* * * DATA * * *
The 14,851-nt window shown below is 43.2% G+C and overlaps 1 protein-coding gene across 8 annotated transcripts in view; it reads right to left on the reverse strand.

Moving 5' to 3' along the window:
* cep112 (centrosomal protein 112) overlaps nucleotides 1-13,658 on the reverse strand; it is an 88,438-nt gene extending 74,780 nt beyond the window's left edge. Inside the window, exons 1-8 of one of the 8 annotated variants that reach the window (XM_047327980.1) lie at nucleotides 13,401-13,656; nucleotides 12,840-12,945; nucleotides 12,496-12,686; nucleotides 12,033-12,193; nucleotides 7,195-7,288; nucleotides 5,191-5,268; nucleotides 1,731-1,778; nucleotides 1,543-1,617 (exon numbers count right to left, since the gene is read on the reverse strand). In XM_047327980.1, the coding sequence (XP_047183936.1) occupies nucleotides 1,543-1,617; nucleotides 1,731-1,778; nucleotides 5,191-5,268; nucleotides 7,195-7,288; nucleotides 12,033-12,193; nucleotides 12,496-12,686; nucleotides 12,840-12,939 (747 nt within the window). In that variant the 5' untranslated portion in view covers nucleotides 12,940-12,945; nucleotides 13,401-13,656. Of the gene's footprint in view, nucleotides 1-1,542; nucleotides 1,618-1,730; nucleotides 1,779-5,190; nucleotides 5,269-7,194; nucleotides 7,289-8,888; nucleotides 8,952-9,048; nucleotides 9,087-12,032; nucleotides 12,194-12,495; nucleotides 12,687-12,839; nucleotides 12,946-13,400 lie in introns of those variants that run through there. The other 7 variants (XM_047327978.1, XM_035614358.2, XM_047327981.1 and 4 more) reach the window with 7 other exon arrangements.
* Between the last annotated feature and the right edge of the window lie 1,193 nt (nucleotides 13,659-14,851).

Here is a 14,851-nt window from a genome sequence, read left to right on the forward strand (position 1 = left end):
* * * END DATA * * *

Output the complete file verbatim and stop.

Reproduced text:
The 14,851-nt window shown below is 43.2% G+C and overlaps 1 protein-coding gene across 8 annotated transcripts in view; it reads right to left on the reverse strand.

Moving 5' to 3' along the window:
* cep112 (centrosomal protein 112) overlaps nucleotides 1-13,658 on the reverse strand; it is an 88,438-nt gene extending 74,780 nt beyond the window's left edge. Inside the window, exons 1-8 of one of the 8 annotated variants that reach the window (XM_047327980.1) lie at nucleotides 13,401-13,656; nucleotides 12,840-12,945; nucleotides 12,496-12,686; nucleotides 12,033-12,193; nucleotides 7,195-7,288; nucleotides 5,191-5,268; nucleotides 1,731-1,778; nucleotides 1,543-1,617 (exon numbers count right to left, since the gene is read on the reverse strand). In XM_047327980.1, the coding sequence (XP_047183936.1) occupies nucleotides 1,543-1,617; nucleotides 1,731-1,778; nucleotides 5,191-5,268; nucleotides 7,195-7,288; nucleotides 12,033-12,193; nucleotides 12,496-12,686; nucleotides 12,840-12,939 (747 nt within the window). In that variant the 5' untranslated portion in view covers nucleotides 12,940-12,945; nucleotides 13,401-13,656. Of the gene's footprint in view, nucleotides 1-1,542; nucleotides 1,618-1,730; nucleotides 1,779-5,190; nucleotides 5,269-7,194; nucleotides 7,289-8,888; nucleotides 8,952-9,048; nucleotides 9,087-12,032; nucleotides 12,194-12,495; nucleotides 12,687-12,839; nucleotides 12,946-13,400 lie in introns of those variants that run through there. The other 7 variants (XM_047327978.1, XM_035614358.2, XM_047327981.1 and 4 more) reach the window with 7 other exon arrangements.
* Between the last annotated feature and the right edge of the window lie 1,193 nt (nucleotides 13,659-14,851).

Here is a 14,851-nt window from a genome sequence, read left to right on the forward strand (position 1 = left end):